Managing the Toxicities of Novel Agents in Cancer Care

November 5, 2013
Barbara L. Jones

The Journal of Targeted Therapies in Cancer, October 2013, Volume 2, Issue 5

It was hoped that novel anticancer therapies, by directly targeting aberrant cancer cells, would avoid the toxicities of traditional cytotoxic agents. Instead, the range of expected toxicities has widened.

Grace K. Dy, MD

It was hoped that novel anticancer therapies, by directly targeting aberrant cancer cells, would avoid the toxicities of traditional cytotoxic agents. Instead, the range of expected toxicities has widened. Not only do classical chemotherapy-related toxicities such as alopecia, myelosuppression, mucositis, and neuropathy occur with various novel targeted therapies, but other toxicities—vascular, dermatologic, endocrine, and ocular—can occur frequently and can be associated with clinically significant sequelae.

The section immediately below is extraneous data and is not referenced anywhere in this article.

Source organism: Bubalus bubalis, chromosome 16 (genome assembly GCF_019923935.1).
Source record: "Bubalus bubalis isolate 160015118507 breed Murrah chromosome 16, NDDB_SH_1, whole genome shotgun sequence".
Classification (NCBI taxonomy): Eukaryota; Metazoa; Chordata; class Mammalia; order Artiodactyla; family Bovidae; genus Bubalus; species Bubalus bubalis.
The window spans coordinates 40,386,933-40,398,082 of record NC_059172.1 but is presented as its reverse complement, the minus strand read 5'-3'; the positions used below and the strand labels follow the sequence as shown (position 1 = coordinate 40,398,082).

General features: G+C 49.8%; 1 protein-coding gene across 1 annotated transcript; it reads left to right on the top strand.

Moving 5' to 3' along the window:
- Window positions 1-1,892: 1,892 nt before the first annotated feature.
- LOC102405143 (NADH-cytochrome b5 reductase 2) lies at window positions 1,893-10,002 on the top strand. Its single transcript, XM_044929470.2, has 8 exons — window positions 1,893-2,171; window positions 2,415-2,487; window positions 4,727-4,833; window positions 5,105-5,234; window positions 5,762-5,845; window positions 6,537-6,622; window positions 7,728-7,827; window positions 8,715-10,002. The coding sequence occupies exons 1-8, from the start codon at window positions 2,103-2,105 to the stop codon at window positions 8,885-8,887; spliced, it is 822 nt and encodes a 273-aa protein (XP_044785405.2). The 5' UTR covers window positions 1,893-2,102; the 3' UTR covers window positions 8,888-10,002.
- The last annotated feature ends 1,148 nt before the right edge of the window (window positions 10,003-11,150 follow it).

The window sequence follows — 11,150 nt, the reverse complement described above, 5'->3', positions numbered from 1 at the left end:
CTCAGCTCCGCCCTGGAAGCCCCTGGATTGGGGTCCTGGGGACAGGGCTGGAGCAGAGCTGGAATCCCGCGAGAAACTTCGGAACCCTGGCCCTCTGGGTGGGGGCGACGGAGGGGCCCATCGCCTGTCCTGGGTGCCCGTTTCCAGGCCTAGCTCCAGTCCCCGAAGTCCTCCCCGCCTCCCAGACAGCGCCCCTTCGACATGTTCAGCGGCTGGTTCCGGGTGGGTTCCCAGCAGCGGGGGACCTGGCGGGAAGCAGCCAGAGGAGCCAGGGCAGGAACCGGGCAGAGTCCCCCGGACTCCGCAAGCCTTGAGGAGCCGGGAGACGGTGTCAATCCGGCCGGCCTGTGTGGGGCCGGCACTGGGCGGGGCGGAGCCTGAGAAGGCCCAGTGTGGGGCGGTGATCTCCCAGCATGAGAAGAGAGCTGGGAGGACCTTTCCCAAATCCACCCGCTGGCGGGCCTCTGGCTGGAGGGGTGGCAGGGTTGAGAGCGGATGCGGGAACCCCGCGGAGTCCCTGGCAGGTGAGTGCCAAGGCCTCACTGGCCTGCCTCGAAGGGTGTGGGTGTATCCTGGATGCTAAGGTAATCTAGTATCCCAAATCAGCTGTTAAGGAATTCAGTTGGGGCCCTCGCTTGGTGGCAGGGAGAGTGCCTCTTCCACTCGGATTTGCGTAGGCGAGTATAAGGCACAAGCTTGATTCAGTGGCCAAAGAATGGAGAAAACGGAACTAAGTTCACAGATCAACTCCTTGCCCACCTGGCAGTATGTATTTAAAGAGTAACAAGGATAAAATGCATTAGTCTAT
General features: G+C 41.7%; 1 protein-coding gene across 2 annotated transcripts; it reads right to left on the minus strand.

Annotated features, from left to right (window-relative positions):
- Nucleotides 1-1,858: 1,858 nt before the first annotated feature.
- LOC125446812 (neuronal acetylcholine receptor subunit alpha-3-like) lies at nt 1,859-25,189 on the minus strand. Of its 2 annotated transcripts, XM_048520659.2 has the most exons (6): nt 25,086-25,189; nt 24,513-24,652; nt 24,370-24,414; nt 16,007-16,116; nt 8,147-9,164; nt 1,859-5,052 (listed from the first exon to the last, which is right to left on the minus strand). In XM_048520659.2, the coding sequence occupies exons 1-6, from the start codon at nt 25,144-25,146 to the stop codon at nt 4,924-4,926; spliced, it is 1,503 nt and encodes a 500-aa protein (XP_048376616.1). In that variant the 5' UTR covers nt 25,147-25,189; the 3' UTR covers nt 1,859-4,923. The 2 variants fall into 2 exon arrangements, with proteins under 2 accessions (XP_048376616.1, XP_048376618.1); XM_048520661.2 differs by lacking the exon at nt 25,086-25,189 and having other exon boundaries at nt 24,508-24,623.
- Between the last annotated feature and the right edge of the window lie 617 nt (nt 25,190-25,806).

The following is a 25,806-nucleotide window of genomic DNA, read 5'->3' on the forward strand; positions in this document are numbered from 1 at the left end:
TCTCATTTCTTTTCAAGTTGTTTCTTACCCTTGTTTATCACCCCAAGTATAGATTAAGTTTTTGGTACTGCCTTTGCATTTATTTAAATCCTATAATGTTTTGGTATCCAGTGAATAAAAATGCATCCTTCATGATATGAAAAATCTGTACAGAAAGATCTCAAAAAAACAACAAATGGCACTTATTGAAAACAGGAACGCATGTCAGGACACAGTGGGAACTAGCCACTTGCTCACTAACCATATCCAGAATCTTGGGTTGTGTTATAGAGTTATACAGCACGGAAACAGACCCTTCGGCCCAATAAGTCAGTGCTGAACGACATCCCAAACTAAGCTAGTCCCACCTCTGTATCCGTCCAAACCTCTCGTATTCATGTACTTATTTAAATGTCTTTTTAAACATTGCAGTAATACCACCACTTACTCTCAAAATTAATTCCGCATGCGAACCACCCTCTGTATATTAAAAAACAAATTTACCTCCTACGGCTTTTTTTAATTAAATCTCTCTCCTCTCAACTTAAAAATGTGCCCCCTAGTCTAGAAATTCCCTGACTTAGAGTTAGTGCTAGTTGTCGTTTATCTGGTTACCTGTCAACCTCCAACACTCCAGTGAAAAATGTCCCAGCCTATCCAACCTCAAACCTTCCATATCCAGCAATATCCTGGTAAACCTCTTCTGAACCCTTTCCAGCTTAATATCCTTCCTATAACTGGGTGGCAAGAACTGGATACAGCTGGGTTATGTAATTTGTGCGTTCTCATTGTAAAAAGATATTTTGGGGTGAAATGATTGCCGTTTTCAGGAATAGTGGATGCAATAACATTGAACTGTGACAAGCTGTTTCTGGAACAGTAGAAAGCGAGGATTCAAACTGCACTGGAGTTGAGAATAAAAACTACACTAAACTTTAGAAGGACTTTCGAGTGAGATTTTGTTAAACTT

At the recent 11th International Congress on Targeted Therapies in Cancer, held August 16-17, 2013, in Washington, DC, Grace K. Dy, MD, associate professor, Department of Medicine at Roswell Park Cancer Institute, in Buffalo, NY, addressed the pathogenesis of toxicities that are associated with targeted agents, and their management.The International Journal of Targeted Therapies in Cancerspoke with Dr. Dy about her presentation.

IJTT: With the use of novel agents, treatment discontinuation may be due to either “ontarget” or “off-target” effects. Could you provide an example of these types of toxic effects?

Dr. Dy:On-target effects refer to adverse events that arise when there is disruption of normal physiologic functions as the drug affects the target of interest, which is also found in normal cells/tissues (Table 1). Examples include hypertension and cardiovascular morbidity from anti-angiogenesis agents, and visual disorders from MEK inhibitors.

TABLE 1.

“On-Target” Effects

“Off-Target” Effects

  • VEGF/VEGFR